Los Angeles – Disappearing Acts – Commercials For Places And Things That No Longer Exist, Or Are Vastly Different – Past Daily Pop Chronicles
Although I am one who actively shuns “the good old days” when talking about the past, there are times when I find myself inundated with bits of my youth; my formative years. And there is something about the radio commercial, that soundscape of catch-phrases and hummable tunes that gets into your psyche and stays there for eternity.
And I will confess that one of the things I did regularly as a kid stalking the mean streets of L.A. on my bike, aside from dumpster diving at Radio stations, was hounding perplexed station personnel for their expired commercials. After a fashion, they got to know me and would routinely shove a box full of goodies they had saved for me, most likely for the questionable joy of watching me balance a 35 pound box of records on my handle bars and not fall over while racing down Wilshire.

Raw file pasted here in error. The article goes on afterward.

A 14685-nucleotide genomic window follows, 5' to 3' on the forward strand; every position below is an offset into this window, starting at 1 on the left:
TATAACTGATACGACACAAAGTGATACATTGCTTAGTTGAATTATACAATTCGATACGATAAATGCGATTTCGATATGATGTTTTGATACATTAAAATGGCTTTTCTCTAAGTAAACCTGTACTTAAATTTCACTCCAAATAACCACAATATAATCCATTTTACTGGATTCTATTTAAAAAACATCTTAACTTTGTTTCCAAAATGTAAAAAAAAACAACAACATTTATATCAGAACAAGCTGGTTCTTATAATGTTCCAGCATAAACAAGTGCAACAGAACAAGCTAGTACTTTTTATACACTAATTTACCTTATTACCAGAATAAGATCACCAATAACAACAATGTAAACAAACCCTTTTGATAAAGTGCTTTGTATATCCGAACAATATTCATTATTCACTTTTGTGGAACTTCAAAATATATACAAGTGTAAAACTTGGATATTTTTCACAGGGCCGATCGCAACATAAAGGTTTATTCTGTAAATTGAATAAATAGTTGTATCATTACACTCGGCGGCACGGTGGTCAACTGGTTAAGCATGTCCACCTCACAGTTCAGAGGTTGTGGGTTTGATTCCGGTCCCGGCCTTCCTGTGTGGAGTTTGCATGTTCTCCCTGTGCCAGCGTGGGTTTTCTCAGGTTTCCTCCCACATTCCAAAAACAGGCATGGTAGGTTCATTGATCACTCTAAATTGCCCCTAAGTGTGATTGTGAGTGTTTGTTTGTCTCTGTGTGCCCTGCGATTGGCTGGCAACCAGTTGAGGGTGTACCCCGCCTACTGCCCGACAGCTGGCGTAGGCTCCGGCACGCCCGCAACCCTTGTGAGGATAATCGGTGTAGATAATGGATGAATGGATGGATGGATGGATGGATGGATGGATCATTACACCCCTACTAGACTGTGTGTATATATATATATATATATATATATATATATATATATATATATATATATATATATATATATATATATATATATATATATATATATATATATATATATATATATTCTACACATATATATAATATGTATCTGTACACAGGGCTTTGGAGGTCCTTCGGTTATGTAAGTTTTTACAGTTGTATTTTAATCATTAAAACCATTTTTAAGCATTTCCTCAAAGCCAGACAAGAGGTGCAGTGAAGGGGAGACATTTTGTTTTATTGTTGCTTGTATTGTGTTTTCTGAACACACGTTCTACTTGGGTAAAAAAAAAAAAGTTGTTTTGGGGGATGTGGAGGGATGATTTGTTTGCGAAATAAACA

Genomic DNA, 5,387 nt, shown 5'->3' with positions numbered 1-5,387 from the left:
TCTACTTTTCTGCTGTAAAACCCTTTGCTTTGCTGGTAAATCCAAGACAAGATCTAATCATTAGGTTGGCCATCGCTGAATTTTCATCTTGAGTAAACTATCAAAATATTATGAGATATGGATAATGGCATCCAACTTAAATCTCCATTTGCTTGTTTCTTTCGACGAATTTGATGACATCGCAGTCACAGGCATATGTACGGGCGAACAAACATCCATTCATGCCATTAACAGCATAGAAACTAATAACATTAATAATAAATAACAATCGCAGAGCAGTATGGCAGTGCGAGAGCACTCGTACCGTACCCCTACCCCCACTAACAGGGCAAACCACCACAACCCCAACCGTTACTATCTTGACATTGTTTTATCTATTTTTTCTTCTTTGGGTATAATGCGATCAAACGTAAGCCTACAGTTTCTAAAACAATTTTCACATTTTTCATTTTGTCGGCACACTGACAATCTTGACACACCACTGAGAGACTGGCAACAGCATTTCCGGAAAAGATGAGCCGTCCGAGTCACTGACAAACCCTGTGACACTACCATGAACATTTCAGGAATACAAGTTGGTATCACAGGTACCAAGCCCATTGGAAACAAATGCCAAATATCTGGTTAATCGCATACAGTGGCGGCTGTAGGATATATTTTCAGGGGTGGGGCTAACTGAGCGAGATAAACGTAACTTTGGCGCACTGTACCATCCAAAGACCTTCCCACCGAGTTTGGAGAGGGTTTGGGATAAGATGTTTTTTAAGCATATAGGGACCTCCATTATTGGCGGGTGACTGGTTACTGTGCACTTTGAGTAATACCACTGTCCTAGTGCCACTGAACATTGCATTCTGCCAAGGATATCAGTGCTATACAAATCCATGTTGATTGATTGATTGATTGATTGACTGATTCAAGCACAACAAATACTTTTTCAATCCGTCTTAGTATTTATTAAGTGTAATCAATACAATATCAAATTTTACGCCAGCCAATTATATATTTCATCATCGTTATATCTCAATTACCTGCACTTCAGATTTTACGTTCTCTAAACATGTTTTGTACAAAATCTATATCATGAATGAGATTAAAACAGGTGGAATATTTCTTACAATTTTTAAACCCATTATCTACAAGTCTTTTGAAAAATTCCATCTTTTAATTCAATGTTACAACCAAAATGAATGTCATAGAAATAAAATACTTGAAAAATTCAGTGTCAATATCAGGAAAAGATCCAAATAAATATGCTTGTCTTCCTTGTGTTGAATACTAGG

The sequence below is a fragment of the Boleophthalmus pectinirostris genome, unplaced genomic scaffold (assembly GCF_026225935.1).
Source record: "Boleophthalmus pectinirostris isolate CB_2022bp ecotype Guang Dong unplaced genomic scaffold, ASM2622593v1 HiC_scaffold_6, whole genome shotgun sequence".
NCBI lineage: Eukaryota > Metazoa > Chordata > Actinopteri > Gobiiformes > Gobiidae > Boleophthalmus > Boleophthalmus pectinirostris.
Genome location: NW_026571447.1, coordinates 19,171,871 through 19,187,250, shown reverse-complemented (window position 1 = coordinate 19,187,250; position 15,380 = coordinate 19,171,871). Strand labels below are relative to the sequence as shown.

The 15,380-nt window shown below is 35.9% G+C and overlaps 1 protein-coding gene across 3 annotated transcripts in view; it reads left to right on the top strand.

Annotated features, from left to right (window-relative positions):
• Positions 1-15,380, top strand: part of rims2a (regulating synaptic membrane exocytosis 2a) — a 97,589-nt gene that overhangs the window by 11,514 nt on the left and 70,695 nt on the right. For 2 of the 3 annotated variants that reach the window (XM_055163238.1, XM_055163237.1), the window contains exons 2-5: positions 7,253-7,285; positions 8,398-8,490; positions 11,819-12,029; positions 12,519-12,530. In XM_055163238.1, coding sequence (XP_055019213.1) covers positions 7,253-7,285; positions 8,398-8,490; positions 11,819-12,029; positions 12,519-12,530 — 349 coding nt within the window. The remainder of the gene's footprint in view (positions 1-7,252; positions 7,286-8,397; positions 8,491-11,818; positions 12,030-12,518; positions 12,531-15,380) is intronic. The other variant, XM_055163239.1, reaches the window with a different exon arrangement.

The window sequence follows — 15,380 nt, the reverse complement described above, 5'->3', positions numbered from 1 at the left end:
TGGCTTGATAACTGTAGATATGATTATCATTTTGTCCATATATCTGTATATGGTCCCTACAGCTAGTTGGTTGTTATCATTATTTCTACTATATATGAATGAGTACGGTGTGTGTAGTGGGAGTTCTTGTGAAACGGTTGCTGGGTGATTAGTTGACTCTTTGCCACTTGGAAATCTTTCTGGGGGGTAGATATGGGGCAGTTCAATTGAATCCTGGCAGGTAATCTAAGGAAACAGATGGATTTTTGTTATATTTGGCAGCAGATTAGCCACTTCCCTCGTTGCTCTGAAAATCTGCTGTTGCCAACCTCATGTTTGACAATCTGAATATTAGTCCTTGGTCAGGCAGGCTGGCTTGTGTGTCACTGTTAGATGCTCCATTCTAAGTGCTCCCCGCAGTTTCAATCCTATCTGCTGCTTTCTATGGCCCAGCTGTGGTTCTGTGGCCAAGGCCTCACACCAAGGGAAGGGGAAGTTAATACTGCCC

But within those expired grooves were hours and hours of familiar music and convincing message. And aside from commercials for Helm Bread (which starts this 30 minute adventure in sound), there are commercials for everything from Pioneer Chicken, Chicken Delight, Lions Drag Strip, Hancock Gasoline and Coast Federal Savings to $12,000 homes for sale at Laguna Niguel.
There’s no particular pattern to the commercials, their time frame goes from the mid-1950s to the early 1970s and practically all the products, essentials we couldn’t live without, were all native to Los Angeles. Some products have changed over the years – companies are merged and sold and become something else, and even though they retain a name, they bear no resemblance to what they once sold.
But like the Top-40 radio and early FM that I post periodically, the commercials are evocative of a place and time. And maybe you aren’t familiar with them – you came to L.A. too late or you were born long after these commercials expired – this was what was just as much a part of our culture as the places we went to and the clothes we wore. For better or worse, those 30 second and one minute masterpieces got stuck in our collective memories, and I would be very surprised if a lot of you don’t know all the words by heart to at least half of these.
Needless to say, there’s a lot more. But for now, here’s a sample to get the wayback machine rolling.